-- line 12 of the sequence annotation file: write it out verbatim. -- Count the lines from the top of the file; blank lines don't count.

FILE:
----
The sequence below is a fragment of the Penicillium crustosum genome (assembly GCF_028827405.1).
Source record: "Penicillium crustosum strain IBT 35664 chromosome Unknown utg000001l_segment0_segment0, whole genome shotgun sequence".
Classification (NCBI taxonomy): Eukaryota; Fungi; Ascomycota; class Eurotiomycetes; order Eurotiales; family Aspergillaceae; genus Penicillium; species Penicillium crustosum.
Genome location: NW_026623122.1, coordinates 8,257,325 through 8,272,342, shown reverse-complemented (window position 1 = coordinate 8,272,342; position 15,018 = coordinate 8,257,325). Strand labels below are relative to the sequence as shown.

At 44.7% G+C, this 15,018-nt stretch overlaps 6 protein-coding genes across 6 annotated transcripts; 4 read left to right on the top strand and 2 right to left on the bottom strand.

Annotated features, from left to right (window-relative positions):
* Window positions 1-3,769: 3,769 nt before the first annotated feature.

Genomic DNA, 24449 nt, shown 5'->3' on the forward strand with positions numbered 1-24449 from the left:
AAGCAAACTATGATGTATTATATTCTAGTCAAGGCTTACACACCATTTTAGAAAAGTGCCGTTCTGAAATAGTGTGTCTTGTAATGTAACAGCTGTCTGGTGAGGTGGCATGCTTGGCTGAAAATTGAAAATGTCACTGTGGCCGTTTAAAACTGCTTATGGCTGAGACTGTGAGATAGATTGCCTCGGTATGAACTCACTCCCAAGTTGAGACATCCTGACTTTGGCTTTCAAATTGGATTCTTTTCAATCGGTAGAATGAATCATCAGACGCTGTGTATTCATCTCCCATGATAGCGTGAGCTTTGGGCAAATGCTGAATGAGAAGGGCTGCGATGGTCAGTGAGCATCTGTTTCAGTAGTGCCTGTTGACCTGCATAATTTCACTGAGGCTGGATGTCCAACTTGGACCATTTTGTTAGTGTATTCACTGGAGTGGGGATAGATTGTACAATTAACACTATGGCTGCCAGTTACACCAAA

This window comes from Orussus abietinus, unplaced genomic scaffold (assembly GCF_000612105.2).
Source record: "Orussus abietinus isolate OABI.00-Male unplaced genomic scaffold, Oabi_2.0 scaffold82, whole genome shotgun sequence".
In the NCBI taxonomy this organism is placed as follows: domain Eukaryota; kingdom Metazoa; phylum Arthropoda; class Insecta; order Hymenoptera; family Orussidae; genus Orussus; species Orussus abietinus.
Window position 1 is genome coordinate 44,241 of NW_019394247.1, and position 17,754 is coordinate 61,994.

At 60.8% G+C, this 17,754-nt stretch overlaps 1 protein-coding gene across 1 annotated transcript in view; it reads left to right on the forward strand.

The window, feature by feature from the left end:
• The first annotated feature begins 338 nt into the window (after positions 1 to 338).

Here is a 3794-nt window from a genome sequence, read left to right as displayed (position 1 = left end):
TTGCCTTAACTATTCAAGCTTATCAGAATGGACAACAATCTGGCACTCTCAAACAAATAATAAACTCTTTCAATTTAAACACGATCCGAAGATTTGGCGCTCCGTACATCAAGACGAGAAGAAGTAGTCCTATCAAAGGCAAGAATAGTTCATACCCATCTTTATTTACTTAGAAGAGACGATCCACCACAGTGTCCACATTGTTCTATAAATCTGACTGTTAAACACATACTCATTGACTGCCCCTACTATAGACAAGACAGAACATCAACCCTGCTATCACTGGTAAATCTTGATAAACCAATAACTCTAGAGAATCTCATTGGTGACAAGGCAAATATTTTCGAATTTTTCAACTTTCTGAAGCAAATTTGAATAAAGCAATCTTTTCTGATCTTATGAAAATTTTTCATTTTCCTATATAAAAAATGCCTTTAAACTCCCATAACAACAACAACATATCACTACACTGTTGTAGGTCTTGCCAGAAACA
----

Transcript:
In the NCBI taxonomy this organism is placed as follows: domain Eukaryota; kingdom Metazoa; phylum Arthropoda; class Insecta; order Hymenoptera; family Orussidae; genus Orussus; species Orussus abietinus.